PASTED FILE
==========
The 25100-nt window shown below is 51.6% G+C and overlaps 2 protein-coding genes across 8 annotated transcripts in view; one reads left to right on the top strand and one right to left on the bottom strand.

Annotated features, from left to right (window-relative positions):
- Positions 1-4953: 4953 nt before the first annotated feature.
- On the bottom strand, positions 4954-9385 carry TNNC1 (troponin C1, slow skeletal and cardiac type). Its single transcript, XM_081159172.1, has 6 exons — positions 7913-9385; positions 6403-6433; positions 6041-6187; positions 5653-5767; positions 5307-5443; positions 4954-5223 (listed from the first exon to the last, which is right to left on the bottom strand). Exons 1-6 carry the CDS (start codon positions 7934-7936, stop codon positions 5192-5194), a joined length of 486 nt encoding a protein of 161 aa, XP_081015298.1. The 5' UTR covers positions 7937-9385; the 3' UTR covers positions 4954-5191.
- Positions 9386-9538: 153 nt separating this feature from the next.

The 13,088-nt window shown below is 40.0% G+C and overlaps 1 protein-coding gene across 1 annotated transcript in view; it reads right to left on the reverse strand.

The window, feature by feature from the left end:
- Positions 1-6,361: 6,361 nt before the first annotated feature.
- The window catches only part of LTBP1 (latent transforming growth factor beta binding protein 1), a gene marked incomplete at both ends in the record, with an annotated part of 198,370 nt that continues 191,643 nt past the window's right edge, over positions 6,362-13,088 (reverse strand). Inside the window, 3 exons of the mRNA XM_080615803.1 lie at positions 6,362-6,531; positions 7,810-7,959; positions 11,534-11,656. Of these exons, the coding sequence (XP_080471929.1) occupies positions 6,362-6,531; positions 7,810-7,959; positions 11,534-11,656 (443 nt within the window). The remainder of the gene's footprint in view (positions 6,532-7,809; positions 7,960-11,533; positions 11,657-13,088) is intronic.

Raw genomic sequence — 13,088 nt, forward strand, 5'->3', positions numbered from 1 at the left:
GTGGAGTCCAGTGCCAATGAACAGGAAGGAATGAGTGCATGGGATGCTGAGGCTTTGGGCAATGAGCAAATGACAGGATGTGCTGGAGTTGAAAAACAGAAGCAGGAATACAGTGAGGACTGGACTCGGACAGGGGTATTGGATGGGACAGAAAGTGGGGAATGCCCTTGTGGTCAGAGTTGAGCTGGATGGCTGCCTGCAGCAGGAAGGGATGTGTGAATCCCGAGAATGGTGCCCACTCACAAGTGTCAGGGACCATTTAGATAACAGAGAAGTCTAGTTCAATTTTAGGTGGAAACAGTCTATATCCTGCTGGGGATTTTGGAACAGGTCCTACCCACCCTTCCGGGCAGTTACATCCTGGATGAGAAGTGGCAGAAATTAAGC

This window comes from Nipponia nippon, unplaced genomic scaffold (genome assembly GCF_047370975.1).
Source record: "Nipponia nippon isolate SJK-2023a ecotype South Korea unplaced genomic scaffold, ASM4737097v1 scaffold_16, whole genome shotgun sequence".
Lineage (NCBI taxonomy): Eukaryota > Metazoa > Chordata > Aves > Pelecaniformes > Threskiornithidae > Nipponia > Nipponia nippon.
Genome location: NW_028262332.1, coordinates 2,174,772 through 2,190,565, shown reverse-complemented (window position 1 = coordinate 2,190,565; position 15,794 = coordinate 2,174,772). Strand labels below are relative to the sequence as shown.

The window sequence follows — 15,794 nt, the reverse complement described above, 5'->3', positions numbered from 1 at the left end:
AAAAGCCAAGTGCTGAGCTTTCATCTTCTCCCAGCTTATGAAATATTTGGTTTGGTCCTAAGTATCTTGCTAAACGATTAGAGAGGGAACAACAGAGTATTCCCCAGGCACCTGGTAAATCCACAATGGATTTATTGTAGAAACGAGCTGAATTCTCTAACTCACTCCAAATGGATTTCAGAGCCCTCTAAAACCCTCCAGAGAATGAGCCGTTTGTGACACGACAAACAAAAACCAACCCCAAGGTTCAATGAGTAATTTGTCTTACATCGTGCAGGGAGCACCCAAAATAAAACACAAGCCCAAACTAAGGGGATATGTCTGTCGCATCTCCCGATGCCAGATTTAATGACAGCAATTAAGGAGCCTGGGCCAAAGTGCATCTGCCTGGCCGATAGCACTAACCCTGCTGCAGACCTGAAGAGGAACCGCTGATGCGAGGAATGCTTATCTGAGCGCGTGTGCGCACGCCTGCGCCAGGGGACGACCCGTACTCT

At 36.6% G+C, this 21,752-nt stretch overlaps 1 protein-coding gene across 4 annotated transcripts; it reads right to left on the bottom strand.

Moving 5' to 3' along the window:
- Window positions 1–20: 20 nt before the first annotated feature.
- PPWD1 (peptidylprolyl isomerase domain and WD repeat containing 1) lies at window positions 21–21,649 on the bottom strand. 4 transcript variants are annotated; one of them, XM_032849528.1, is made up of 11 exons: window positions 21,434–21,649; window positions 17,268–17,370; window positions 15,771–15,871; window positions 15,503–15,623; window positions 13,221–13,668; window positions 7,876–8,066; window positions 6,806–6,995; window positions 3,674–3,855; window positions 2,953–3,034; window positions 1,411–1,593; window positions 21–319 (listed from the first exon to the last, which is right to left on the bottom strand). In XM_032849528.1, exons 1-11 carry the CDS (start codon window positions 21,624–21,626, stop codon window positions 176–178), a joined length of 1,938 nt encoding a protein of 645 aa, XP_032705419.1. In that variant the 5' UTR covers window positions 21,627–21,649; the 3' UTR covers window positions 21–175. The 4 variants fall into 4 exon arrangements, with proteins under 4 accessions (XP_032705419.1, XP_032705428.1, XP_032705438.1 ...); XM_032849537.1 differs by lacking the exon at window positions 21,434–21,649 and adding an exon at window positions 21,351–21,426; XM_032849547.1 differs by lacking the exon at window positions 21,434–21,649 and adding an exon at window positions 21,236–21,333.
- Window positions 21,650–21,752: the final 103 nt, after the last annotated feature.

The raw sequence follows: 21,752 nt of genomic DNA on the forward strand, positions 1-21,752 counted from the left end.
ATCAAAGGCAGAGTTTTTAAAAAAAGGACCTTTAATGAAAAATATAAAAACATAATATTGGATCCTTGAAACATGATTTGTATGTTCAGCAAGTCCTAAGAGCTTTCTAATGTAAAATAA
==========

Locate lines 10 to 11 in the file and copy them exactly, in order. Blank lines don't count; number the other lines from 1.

Raw genomic sequence — 13,088 nt, forward strand, 5'->3', positions numbered from 1 at the left:
GTGGAGTCCAGTGCCAATGAACAGGAAGGAATGAGTGCATGGGATGCTGAGGCTTTGGGCAATGAGCAAATGACAGGATGTGCTGGAGTTGAAAAACAGAAGCAGGAATACAGTGAGGACTGGACTCGGACAGGGGTATTGGATGGGACAGAAAGTGGGGAATGCCCTTGTGGTCAGAGTTGAGCTGGATGGCTGCCTGCAGCAGGAAGGGATGTGTGAATCCCGAGAATGGTGCCCACTCACAAGTGTCAGGGACCATTTAGATAACAGAGAAGTCTAGTTCAATTTTAGGTGGAAACAGTCTATATCCTGCTGGGGATTTTGGAACAGGTCCTACCCACCCTTCCGGGCAGTTACATCCTGGATGAGAAGTGGCAGAAATTAAGC